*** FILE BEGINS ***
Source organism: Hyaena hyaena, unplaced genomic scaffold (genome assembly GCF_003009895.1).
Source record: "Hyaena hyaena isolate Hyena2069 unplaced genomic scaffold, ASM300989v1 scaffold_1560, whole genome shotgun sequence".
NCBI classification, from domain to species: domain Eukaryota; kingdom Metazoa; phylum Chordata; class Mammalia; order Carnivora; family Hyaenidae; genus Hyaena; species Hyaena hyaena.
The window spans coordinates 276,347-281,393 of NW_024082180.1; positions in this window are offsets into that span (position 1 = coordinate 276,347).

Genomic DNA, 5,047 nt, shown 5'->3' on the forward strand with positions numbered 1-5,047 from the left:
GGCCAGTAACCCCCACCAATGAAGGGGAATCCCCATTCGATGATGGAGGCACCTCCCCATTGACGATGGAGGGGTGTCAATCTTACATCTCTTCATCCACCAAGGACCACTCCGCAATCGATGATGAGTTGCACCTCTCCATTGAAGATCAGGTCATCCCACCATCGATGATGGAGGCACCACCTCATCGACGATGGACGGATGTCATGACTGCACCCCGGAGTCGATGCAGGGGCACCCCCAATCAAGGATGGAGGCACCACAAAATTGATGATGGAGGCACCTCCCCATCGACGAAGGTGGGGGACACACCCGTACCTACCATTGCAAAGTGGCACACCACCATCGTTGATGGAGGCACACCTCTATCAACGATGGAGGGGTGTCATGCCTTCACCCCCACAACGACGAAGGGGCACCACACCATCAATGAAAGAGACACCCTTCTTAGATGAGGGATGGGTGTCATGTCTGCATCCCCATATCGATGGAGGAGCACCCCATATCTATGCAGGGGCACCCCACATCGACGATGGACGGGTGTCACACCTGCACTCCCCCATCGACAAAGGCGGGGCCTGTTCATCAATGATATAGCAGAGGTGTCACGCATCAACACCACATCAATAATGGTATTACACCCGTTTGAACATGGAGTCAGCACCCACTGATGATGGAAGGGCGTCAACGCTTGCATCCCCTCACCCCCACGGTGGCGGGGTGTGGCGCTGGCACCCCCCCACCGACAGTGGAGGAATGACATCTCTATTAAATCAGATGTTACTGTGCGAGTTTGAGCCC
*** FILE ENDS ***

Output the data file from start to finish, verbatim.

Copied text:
Source organism: Hyaena hyaena, unplaced genomic scaffold (genome assembly GCF_003009895.1).
Source record: "Hyaena hyaena isolate Hyena2069 unplaced genomic scaffold, ASM300989v1 scaffold_1560, whole genome shotgun sequence".
NCBI classification, from domain to species: domain Eukaryota; kingdom Metazoa; phylum Chordata; class Mammalia; order Carnivora; family Hyaenidae; genus Hyaena; species Hyaena hyaena.
The window spans coordinates 276,347-281,393 of NW_024082180.1; positions in this window are offsets into that span (position 1 = coordinate 276,347).

Genomic DNA, 5,047 nt, shown 5'->3' on the forward strand with positions numbered 1-5,047 from the left:
GGCCAGTAACCCCCACCAATGAAGGGGAATCCCCATTCGATGATGGAGGCACCTCCCCATTGACGATGGAGGGGTGTCAATCTTACATCTCTTCATCCACCAAGGACCACTCCGCAATCGATGATGAGTTGCACCTCTCCATTGAAGATCAGGTCATCCCACCATCGATGATGGAGGCACCACCTCATCGACGATGGACGGATGTCATGACTGCACCCCGGAGTCGATGCAGGGGCACCCCCAATCAAGGATGGAGGCACCACAAAATTGATGATGGAGGCACCTCCCCATCGACGAAGGTGGGGGACACACCCGTACCTACCATTGCAAAGTGGCACACCACCATCGTTGATGGAGGCACACCTCTATCAACGATGGAGGGGTGTCATGCCTTCACCCCCACAACGACGAAGGGGCACCACACCATCAATGAAAGAGACACCCTTCTTAGATGAGGGATGGGTGTCATGTCTGCATCCCCATATCGATGGAGGAGCACCCCATATCTATGCAGGGGCACCCCACATCGACGATGGACGGGTGTCACACCTGCACTCCCCCATCGACAAAGGCGGGGCCTGTTCATCAATGATATAGCAGAGGTGTCACGCATCAACACCACATCAATAATGGTATTACACCCGTTTGAACATGGAGTCAGCACCCACTGATGATGGAAGGGCGTCAACGCTTGCATCCCCTCACCCCCACGGTGGCGGGGTGTGGCGCTGGCACCCCCCCACCGACAGTGGAGGAATGACATCTCTATTAAATCAGATGTTACTGTGCGAGTTTGAGCCC